"Greater love hath no man than he give his last piece of bacon to a poustinik," Fr. Briére sighed. Then he chuckled.

While I ate, we had a lovely visit. Then I walked back to the main house—a walk of about a half hour to 45 minutes.

Poustinias in Combermere are less rugged now and have been for many years—for women guests, at least. They now have a poustinia in the backyard of their dorm—one with electricity and an electric kettle and heater. And if you forget your bread, you can easily go and get some.

But in its essence a poustinia is a poustinia, however modern or primitive, and whether it is a room in a city or a cabin in the woods.

What did I receive from my first one? Catherine would talk about receiving a "word" from the poustinia, but I didn’t get one. Unless you call "peace" a word.

I had come to Madonna House as a lost "child" of the counter-culture of the ‘60s. Here, just a short time before, I had found God.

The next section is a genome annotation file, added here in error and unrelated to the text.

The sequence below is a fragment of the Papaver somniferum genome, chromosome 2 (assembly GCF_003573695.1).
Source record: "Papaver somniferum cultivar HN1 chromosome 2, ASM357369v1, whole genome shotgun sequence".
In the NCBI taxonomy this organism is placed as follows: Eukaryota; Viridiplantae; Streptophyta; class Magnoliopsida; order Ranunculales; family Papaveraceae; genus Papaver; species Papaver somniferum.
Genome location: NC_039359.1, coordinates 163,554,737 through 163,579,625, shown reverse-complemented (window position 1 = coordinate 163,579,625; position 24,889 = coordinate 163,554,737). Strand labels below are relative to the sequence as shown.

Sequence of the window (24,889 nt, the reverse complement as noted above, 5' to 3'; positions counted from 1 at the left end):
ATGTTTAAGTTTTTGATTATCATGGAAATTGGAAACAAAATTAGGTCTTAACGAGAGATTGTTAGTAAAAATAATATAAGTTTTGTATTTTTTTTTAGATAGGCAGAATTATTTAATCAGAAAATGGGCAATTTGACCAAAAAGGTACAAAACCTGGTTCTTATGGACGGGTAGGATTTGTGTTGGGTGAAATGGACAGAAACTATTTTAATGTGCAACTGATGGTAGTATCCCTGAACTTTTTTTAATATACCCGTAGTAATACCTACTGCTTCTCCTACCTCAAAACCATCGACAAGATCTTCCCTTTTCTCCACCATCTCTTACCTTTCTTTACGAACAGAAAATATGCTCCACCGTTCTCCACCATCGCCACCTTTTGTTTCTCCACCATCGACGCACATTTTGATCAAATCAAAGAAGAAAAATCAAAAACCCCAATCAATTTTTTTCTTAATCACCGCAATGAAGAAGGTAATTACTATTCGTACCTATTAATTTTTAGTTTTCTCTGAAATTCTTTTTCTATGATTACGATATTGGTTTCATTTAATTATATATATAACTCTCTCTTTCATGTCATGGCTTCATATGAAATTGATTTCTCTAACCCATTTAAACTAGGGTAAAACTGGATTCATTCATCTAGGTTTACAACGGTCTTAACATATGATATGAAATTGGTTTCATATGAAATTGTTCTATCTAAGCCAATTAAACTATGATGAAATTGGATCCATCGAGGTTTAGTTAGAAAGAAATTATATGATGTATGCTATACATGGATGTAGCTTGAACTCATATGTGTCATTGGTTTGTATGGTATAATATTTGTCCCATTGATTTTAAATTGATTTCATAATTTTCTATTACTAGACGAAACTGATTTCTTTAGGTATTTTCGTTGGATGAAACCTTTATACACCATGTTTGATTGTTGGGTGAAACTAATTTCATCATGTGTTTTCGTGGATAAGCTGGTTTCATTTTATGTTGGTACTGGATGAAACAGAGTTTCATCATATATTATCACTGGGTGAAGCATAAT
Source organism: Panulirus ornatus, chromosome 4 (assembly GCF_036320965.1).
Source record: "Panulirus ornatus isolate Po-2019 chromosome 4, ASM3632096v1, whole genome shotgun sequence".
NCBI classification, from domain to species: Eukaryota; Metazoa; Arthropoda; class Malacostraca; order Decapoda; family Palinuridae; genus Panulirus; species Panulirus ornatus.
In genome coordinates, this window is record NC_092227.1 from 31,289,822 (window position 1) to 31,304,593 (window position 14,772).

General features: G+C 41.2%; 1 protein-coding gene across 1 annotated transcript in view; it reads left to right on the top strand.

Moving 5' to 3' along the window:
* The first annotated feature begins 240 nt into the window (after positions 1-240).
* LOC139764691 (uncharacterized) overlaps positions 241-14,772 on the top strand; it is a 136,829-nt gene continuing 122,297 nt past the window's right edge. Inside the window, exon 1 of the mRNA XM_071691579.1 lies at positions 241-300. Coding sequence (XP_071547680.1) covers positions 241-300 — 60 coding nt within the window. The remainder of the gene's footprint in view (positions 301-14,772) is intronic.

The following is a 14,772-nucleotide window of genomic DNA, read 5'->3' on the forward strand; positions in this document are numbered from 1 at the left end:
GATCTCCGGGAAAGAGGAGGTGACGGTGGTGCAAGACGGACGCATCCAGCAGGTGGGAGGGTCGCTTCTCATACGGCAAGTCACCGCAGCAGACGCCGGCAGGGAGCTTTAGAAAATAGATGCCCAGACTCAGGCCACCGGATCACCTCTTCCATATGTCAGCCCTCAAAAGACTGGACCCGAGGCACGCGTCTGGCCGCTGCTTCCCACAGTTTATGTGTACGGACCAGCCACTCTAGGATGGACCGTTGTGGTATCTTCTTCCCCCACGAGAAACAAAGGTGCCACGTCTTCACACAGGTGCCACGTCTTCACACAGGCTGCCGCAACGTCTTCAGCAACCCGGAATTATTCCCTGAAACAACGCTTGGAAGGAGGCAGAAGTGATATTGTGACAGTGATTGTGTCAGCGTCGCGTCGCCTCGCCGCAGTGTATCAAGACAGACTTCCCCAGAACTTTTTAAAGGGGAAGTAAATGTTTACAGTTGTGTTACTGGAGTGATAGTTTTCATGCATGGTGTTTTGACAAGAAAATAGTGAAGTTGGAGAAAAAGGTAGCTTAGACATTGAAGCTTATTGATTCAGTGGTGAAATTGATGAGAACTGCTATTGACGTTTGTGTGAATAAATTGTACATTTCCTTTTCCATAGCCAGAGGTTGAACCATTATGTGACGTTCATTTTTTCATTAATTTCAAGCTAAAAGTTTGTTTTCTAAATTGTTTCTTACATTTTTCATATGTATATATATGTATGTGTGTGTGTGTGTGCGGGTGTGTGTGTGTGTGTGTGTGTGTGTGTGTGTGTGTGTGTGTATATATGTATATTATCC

I had been feeling peaceful, generally, but during that poustinia, that peace had grown and deepened.

I certainly had personal problems and I did not know what I was going to do with my life when I left Madonna House. But deep down, during that poustinia, I was given a sense that God was with me and that because he was with me, things were going to be all right.

They were. It wasn’t long after that poustinia—maybe three months—when I discovered that my vocation was Madonna House. So here I stayed, and forty one years later, I am still here.